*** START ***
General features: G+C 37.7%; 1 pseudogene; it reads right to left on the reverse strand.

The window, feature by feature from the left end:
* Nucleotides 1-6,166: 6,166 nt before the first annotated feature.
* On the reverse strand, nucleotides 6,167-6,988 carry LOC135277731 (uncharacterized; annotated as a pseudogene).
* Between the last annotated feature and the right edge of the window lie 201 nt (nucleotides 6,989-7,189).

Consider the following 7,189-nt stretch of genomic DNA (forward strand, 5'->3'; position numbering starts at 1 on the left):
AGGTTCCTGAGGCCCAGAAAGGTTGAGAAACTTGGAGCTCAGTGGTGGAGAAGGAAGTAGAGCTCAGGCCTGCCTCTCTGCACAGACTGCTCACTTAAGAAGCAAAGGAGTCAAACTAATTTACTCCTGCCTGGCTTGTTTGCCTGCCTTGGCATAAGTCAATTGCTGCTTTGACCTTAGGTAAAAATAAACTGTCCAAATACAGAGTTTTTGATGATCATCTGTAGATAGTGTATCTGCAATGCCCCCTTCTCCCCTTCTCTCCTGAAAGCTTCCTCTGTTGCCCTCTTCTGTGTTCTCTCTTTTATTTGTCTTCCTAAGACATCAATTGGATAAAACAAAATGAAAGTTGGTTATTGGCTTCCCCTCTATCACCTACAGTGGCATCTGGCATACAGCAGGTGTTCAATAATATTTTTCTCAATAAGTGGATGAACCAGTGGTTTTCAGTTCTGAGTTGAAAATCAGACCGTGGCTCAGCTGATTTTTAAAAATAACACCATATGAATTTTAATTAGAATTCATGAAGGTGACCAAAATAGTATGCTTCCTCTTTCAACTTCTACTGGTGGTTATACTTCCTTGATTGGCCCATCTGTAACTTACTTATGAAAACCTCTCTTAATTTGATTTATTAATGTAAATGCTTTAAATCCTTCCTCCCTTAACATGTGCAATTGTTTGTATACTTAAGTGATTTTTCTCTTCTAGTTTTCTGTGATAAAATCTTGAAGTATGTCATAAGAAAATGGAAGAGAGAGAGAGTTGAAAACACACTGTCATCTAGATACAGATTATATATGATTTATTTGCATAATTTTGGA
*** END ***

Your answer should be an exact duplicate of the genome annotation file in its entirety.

General features: G+C 37.7%; 1 pseudogene; it reads right to left on the reverse strand.

The window, feature by feature from the left end:
* Nucleotides 1-6,166: 6,166 nt before the first annotated feature.
* On the reverse strand, nucleotides 6,167-6,988 carry LOC135277731 (uncharacterized; annotated as a pseudogene).
* Between the last annotated feature and the right edge of the window lie 201 nt (nucleotides 6,989-7,189).

Consider the following 7,189-nt stretch of genomic DNA (forward strand, 5'->3'; position numbering starts at 1 on the left):
AGGTTCCTGAGGCCCAGAAAGGTTGAGAAACTTGGAGCTCAGTGGTGGAGAAGGAAGTAGAGCTCAGGCCTGCCTCTCTGCACAGACTGCTCACTTAAGAAGCAAAGGAGTCAAACTAATTTACTCCTGCCTGGCTTGTTTGCCTGCCTTGGCATAAGTCAATTGCTGCTTTGACCTTAGGTAAAAATAAACTGTCCAAATACAGAGTTTTTGATGATCATCTGTAGATAGTGTATCTGCAATGCCCCCTTCTCCCCTTCTCTCCTGAAAGCTTCCTCTGTTGCCCTCTTCTGTGTTCTCTCTTTTATTTGTCTTCCTAAGACATCAATTGGATAAAACAAAATGAAAGTTGGTTATTGGCTTCCCCTCTATCACCTACAGTGGCATCTGGCATACAGCAGGTGTTCAATAATATTTTTCTCAATAAGTGGATGAACCAGTGGTTTTCAGTTCTGAGTTGAAAATCAGACCGTGGCTCAGCTGATTTTTAAAAATAACACCATATGAATTTTAATTAGAATTCATGAAGGTGACCAAAATAGTATGCTTCCTCTTTCAACTTCTACTGGTGGTTATACTTCCTTGATTGGCCCATCTGTAACTTACTTATGAAAACCTCTCTTAATTTGATTTATTAATGTAAATGCTTTAAATCCTTCCTCCCTTAACATGTGCAATTGTTTGTATACTTAAGTGATTTTTCTCTTCTAGTTTTCTGTGATAAAATCTTGAAGTATGTCATAAGAAAATGGAAGAGAGAGAGAGTTGAAAACACACTGTCATCTAGATACAGATTATATATGATTTATTTGCATAATTTTGGA